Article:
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South Africa has rejected genetically modified potatoes for commercial production, raising questions about a double standard that allows GM corn, cotton and soy to be grown and sold there, IndependentOnline reports.
Field trials in South Africa began 12 years ago on the SpuntaG2 — a potato genetically modified to produce a toxin that kills the potato tuber moth.
The move was welcomed by the anti-GM lobby, but raised questions about government double standards. GM corn, cotton and soybean are grown commercially in South Africa using the same gene as the rejected potatoes to produce a bactericidal protein, IOL reports.
Genetically modified potatoes would place an unnecessary burden on potato farmers — especially small-scale producers — to keep them separate from conventional potatoes, Agriculture Minister Senzeni Zokwana said.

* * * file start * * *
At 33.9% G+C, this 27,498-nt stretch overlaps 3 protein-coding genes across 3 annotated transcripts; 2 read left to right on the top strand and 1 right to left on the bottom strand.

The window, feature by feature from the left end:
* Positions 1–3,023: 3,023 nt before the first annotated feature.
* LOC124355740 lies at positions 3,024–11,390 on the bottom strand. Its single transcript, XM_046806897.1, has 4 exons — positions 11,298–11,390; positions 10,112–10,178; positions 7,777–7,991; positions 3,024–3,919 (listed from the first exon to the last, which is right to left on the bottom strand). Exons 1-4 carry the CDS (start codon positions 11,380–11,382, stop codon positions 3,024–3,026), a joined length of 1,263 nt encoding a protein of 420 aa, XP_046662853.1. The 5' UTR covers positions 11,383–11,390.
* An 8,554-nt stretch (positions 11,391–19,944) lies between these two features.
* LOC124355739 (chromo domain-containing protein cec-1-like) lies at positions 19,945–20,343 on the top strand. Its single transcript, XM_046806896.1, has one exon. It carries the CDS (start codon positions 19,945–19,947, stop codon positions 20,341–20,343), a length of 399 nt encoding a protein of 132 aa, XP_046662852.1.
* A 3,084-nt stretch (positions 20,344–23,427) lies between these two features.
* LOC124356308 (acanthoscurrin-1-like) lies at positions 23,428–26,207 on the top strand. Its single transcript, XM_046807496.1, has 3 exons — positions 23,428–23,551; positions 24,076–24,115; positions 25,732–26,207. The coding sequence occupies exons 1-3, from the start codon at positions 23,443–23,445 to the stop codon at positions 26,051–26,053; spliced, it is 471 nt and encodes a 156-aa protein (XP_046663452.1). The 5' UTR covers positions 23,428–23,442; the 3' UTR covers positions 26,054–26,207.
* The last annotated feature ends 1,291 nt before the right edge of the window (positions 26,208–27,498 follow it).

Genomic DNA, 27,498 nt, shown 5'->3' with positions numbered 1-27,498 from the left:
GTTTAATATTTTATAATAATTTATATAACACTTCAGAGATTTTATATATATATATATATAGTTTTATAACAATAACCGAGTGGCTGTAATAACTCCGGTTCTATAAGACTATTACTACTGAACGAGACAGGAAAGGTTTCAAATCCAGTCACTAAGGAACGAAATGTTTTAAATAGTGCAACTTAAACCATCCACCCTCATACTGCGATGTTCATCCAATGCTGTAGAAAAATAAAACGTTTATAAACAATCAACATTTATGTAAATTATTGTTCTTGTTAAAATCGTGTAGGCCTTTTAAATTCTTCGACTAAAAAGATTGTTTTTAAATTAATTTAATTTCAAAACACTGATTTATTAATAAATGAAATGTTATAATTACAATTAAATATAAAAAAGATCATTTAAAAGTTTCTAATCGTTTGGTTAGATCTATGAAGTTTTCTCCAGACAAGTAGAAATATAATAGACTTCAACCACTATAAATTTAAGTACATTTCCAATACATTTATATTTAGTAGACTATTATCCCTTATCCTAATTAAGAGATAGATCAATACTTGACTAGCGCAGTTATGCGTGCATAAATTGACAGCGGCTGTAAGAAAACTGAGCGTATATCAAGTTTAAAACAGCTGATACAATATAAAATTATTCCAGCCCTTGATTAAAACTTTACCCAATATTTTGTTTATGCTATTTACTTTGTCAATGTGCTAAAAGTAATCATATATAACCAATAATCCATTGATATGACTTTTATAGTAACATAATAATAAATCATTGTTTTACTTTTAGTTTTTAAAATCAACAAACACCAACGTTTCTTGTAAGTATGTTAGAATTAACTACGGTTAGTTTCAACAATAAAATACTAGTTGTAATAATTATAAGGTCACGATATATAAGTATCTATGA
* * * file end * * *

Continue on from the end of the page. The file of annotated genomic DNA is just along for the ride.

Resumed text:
The government hasn’t been concerned about keeping GM corn, soy or cotton separate from non-GM crops, according to the report.
Each GM application is treated on a case-by-case basis, government spokeswoman Bomikazi Molapo said. “The decision on the GM potato did not set any particular precedent for current or future GM crops.”
Read full, original post: South Africa Says No To GM Potatoes, But GM Corn, Soy, Cotton Are OK